“Chinglish,” San Francisco Theater: David Henry Hwang’s comedy about an out-of-water American businessman trying to navigate the complex subtext of business in China was hilarious when it played Berkeley Rep in 2012, and it didn’t. only got better as Hwang revised it. . This was especially true in director Jeffrey Lo’s superb staging at the SF Playhouse, with a terrific cast led by Michael Barrett Austin as the down-on-his-luck entrepreneur and Nicole Tung as the government official who helps him to navigate for its own reasons.
“Born with Teeth,” Aurora Theater Company: William Shakespeare’s “Henry VI” plays are rarely performed today, but Liz Duffy Adams’ new play imagining the creation of that trilogy should be produced everywhere. This suspenseful and beautifully written duet brings together leading playwright Christopher Marlowe and the young Shakespeare as collaborators in a cat-and-mouse dance of personal and political intrigue crackling with danger and sexual tension.
“Cambodian Rock Band,” Berkeley Repertory Theater: It took five years for SF native Lauren Yee’s play to come to the Bay Area, but it was worth it. Intertwined with the dynamic 1960s rock music of the band Dengue Fever, the piece tells the captivating story of the members of a Cambodian garage band in the mid-1970s, immediately before and after the arrival of the brutal totalitarian regime of the Khmer Rouge until our days. the point of view of an idealistic Cambodian lawyer who prosecutes war crimes (wonderful singer Geena Quintos) and her seemingly happy-go-lucky father (skilled guitarist Joe Ngo) who clearly has something to hide.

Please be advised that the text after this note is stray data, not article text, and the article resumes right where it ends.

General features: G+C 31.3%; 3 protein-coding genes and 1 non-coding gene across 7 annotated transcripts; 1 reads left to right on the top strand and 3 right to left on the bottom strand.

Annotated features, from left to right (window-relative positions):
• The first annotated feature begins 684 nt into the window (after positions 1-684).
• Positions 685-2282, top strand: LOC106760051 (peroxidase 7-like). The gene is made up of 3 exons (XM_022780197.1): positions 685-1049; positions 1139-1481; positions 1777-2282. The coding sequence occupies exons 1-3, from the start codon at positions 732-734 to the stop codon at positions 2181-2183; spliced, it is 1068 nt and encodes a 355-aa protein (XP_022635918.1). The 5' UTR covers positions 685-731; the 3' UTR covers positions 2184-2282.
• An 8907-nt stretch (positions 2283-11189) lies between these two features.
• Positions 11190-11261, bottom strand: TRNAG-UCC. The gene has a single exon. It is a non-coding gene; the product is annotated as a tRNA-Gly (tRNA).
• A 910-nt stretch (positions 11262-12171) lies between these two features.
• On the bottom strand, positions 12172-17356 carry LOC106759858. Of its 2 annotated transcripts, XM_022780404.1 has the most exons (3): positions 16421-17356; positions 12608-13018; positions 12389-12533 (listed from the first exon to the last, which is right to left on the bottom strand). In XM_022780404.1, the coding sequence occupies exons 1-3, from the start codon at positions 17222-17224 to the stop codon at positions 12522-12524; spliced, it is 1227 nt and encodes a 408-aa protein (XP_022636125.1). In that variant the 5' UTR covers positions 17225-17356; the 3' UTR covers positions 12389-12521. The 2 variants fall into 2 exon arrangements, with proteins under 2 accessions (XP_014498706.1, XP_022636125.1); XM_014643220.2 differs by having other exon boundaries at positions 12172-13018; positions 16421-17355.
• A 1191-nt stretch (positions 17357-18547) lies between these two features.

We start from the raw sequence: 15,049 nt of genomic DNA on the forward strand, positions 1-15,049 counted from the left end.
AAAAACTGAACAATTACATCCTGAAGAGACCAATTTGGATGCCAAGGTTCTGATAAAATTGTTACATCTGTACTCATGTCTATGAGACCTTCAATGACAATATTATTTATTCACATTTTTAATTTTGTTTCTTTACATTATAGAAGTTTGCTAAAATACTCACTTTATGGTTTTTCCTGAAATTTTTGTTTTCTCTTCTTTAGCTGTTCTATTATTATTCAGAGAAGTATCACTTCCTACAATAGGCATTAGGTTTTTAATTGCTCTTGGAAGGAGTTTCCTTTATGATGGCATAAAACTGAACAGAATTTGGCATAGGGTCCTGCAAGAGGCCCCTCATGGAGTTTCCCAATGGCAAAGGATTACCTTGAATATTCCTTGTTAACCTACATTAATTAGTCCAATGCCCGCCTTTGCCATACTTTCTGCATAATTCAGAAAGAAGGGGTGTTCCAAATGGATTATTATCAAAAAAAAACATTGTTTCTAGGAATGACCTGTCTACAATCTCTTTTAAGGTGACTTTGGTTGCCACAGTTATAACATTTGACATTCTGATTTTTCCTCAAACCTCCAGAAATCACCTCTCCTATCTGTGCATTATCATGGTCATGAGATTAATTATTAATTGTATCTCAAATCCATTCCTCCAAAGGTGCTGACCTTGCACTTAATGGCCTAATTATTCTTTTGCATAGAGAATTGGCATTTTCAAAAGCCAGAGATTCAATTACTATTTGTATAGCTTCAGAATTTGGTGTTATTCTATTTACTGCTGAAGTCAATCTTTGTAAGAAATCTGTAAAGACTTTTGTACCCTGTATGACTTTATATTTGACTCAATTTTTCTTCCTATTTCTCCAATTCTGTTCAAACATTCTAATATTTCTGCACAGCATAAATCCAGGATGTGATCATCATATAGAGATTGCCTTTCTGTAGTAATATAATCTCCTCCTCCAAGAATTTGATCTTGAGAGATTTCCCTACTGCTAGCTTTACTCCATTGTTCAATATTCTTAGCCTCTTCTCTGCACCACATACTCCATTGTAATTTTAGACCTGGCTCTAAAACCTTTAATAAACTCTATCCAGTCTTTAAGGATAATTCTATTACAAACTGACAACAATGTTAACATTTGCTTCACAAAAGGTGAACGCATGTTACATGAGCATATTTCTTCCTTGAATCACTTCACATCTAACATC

“Dame Dragon”, Marine Theater Company: Writer-performer Sara Porkalob retraced her grandmother’s journey, from gangland killings and nightclub singing in Manila to single motherhood in a trailer park in Washington state, in this comedy utterly captivating solo cabaret musical with a mix of jazzy original songs and clever covers, mashups and medleys. Skillfully bouncing between numerous characters, Porkalob told a touching and sometimes disturbing story of indomitable survival full of humor and heart.